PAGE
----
Crying is very unusual behavior. Thai people normally do not display any emotion in public. Laughing or crying, affection or anger are rarely seen. Despite the volume of traffic and the traffic jams around town, no one ever voices or displays any sign of frustration. You almost never hear a taxi or a truck horn. Crying in public is unheard of.

Yet I daresay that the nation is crying tonight. Maybe not on the outside but surely on the inside. The recent events are unprecedented: the disruption of traffic, the encampment of thousands in key sections of the city, the burning tires, the closing of most public transportation, the shootings, the deaths, the fiery destruction of shops, banks and government property. And now the unemployment of several thousand workers.

Two days ago I watched as huge columns of black smoke obscured several skyscrapers. That evening, using my binoculars, I could see the flames in the lower section of the enormous Central World shopping mall.

This morning, after the battles had been fought, the main streets in my neighborhood are still filled with soldiers with rifles, police in flak jackets, barricades, sand bags and razor wire. Off in the distance, Central World is smoldering. There's a 9:00pm curfew tonight.

This morning I took a walk down Sukhumvit Road to get a haircut.  And on the walk back home, Sukhumvit was jammed with traffic - a most welcome and comforting sight.

Is it over? Are we slowly getting back to normal?

What is normal?  My friend Larry Benowitz summed it up quite accurately: "For those of us who live a half a world away, this current flare-up seems very much at odds with our image of Thailand as a safe, peaceful place with a low-profile military and a happy population that adores the King." 

Yes Larry, I agree. I have traveled around Thailand since 2002 and I moved to Bangkok in 2006. I have never looked over my shoulder. I have never felt uncomfortable in any way, anywhere, day or night. So I am hoping that once again Thailand will be that peaceful, happy, civil, safe and welcoming place that I now call home. But as my Thai friend Da likes to say, "I don't know the future." Will the smoldering continue? Or will that universal Thai smile douse the flames?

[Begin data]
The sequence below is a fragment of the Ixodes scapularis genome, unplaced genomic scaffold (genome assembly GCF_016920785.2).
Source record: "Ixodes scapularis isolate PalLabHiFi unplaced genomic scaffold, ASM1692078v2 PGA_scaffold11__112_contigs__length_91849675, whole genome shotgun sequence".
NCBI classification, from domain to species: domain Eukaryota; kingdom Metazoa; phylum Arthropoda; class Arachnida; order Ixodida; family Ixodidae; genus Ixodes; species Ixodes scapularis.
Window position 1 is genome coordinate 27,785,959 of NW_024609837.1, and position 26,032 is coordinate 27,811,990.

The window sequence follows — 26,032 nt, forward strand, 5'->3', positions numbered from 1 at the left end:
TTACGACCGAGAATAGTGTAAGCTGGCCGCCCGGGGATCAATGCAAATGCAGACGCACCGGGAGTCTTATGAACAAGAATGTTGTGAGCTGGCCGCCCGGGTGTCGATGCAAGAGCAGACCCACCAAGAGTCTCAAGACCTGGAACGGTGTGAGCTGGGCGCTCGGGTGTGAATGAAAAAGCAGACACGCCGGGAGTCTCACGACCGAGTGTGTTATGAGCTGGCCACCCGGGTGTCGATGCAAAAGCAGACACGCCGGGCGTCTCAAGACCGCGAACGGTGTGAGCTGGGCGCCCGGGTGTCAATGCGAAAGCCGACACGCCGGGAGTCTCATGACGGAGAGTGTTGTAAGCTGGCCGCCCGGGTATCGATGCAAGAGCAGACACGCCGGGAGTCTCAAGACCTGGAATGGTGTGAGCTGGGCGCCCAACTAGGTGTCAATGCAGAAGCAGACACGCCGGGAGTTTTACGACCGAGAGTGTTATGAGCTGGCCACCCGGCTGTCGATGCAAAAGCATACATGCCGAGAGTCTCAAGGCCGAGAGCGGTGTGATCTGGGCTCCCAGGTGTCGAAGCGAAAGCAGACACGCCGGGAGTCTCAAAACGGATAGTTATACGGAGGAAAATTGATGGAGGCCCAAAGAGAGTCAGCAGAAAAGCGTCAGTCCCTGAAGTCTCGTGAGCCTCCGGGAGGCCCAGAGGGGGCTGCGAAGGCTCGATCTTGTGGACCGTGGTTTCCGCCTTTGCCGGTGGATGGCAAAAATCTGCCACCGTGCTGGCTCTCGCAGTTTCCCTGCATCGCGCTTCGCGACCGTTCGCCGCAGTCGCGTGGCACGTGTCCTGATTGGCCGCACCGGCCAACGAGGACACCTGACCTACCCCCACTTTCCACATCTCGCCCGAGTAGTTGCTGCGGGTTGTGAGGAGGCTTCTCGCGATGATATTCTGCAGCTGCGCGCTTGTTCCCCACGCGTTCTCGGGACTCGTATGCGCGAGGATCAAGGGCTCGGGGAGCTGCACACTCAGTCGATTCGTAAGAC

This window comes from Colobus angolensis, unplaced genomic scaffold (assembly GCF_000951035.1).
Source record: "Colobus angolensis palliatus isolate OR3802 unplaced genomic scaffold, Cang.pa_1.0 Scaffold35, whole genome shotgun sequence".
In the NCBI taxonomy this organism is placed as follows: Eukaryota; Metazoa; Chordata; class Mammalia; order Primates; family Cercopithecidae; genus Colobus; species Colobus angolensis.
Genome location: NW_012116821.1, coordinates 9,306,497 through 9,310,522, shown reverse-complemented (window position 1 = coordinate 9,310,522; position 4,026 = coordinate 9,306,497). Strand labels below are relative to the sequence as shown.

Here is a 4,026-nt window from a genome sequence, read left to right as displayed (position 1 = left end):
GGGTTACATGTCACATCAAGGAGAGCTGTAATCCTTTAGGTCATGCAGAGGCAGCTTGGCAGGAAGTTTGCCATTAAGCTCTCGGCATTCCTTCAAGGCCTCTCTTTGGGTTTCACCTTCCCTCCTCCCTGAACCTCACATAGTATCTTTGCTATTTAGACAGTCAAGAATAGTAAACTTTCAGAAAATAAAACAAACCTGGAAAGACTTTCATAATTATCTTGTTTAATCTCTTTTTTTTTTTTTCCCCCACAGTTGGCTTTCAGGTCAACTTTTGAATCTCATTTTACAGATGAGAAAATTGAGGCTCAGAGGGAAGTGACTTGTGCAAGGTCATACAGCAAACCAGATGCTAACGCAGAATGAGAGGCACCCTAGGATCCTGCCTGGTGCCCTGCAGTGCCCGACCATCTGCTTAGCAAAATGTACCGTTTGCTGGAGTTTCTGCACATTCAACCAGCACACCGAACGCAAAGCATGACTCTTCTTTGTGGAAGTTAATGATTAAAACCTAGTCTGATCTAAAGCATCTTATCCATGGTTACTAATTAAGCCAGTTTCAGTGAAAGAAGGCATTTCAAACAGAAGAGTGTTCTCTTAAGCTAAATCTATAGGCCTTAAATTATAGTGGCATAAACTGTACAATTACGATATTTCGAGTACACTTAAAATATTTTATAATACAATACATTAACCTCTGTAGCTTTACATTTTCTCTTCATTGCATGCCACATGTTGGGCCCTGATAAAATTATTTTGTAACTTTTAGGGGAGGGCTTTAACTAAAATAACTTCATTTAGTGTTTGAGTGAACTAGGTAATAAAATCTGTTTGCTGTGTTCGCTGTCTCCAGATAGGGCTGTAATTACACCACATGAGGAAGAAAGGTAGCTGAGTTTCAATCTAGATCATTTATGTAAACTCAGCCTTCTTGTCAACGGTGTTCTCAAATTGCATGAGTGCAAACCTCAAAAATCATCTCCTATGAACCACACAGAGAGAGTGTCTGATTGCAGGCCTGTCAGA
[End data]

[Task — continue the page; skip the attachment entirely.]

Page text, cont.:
Folks may be hurting on the inside, but today, at the food shops, at the barber and on the streets I got a healthy dose of the smiles that I have learned to love.

Peter T, I want to thank you for imploring me to leave Thailand.  I know that you lived through the Turkish - Greek strife - an event that left you with bitter memories.

Thank you, also, Agnes K.  I know that you ran like hell from your home in Hungary in 1956.

Thank you also Jack C for reminding me of the infamous slogan "Yankee Go Home!"

Thanks Jake G for inviting me back to Miami.

Joe F, you are a riot. Thanks for your humor: "If I lived in New York, I would go to Katz's and send you a salami. Let's see how that goes; 'Send a salami to your friend in Thailand?' Hmmmm...needs some work."

My good friend Allen had a military perspective: "Plan an escape route, an alternate route and a third route. Then make sure you have cash: a. To buy yourself out of a problem and b. To get you on the next helo if needed. Those guys don't accept AMEX.  Have your phone and a back-up battery and if possible communicate with people you can trust as to where you are and where you are heading in case someone has to go out to look for you."

Thanks Gary O for your neighborly advice: "Hang in there, Jan. You're safer at home. Stock up on rice and pasta and sauces and frozen meals.  The hospital cafeteria in your neighborhood should be open for meals indefinitely."

And Erik S, thank you for your encouragement: "Maybe CNN will hire you to do some reporting. You will get to wear a PRESS jacket....Adventure follows you even when you want to stay home."

Now, an apology. I'm sorry for some of the comments in my previous letters. I know that at times, I seemed indifferent or light-hearted about the serious situation here. I suppose I wanted to maintain my own positive attitude and to allay any fears you might have had.

Finally, thank you, everyone, for your encouragement and concern. Most of us do "live a half a world away." Yet when I open a letter or when I click on the box next to your email address, I feel right next to you.